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Tuesday, November 10, 2015

David Nicholson 1843 Kentucky Bourbon Whiskey

David Nicholson 1843, $19.99/750ml
Review by John Barecki

The recipe for David Nicholson 1843 has been passed down from distiller to distiller from its creation in 1843. This whiskey even flowed through the famous Julian ”Pappy” Van Winkle in 1893 at the Stitzle Weller distillery. Like most things that pass hand to hand there are always changes from the original, and that seems to be the case with this one as well. But while tastes change the heart of the idea is always present. This version does not have a distillery of origin but we at least know that it is made in Kentucky.

There has been a bit of an uproar lately in the whiskey industry about misinformation or flat out missing information on bottles with regard to where a product is made. I can understand it to a point but I also think that there is a lot of unneeded stigma around certain brand names. Fact is, just because you don’t know where a spirit has been distilled does not mean you will not like it, and there is a lot to like about David Nicholson 1843. First off, it is bottled at 100 proof, which promotes a higher flavor and aroma potential since it is not watered down before you buy it. I have been diligently trying to find whisky/ey that is at least 100 proof or higher for a lower price than most and, at only $19.99, this bourbon meets that requirement, something that is becoming increasingly harder to find in higher proof whiskeys. (My two cents, take it or leave it.)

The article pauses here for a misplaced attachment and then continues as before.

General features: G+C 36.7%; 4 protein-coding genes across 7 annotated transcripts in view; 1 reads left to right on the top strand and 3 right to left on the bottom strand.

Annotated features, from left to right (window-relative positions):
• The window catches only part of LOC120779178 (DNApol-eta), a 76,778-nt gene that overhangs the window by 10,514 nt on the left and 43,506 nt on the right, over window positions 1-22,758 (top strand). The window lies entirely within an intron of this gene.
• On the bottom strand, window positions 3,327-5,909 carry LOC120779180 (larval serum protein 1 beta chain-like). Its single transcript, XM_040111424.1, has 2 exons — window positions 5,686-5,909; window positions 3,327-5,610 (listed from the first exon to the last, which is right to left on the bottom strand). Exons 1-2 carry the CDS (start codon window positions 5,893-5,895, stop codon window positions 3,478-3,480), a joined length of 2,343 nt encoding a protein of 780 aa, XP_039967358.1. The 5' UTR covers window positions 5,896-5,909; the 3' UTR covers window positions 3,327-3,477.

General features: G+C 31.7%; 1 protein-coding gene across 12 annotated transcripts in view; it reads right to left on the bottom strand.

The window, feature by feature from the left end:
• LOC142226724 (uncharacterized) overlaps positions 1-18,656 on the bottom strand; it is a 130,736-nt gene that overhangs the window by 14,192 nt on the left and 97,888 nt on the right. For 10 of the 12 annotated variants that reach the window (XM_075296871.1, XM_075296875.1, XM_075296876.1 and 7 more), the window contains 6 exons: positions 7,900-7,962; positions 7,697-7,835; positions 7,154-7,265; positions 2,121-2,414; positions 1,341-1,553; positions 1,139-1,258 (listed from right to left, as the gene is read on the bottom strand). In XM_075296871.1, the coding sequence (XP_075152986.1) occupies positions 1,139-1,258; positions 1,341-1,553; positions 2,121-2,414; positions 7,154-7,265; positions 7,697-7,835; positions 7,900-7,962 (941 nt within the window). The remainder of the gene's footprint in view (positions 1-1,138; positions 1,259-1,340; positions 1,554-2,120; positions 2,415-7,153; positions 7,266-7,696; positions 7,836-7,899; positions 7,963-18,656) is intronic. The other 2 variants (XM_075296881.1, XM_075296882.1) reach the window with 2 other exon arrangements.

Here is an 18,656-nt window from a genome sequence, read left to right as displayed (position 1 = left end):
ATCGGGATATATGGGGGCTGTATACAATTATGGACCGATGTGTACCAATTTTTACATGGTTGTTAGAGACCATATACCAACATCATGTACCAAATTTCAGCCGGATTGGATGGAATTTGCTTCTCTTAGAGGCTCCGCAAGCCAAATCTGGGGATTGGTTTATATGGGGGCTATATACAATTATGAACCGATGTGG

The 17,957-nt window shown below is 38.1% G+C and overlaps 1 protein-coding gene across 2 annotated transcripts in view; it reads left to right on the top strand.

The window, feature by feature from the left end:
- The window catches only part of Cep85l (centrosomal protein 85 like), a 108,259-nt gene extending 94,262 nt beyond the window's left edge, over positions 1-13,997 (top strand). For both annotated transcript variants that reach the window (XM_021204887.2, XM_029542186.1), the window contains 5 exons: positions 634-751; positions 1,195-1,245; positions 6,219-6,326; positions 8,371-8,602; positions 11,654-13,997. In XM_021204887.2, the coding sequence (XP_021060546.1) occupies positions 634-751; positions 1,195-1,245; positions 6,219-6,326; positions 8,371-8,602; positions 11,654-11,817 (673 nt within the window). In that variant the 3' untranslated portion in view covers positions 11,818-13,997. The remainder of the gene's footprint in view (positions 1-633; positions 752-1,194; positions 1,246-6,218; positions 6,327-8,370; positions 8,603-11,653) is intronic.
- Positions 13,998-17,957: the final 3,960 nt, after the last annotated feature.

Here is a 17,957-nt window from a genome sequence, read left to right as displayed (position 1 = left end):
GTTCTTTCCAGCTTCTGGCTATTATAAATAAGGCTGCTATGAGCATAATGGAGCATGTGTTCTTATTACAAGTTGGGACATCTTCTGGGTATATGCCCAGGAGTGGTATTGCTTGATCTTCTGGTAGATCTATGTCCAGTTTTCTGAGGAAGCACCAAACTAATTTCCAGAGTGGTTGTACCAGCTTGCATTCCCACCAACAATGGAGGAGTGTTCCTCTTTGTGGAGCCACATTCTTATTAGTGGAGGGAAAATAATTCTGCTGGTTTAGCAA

The characteristics of this bourbon are pretty bold on the nose. You have earthy barley tones with black tea and menthol and a slight sour mash tinge. On the tongue the earth is even bolder surrounded by light caramel and vanilla creme and the finish is woodsy with more wet earth notes and charred oak, which goes to a lingering real cinnamon note that hangs on for a good while. This whiskey has a good frontal attack with a warm center that finishes with a cooling spice. My guess is that they use a higher barley and rye content along with the corn backbone. This is a good whiskey in my book. It might not be single barrel or cask strength but it meets my requirements of a good sipper.

Also, to those that would like to sample a good amount of whiskies, there is an event called Whiskey Business MI that will be happening at the Goei Center on November 20th. They are going to have some fun things to sample and at $40-70/ticket the cost to attend is not too bad. The website will have all the information for selections of products and where to buy tickets.

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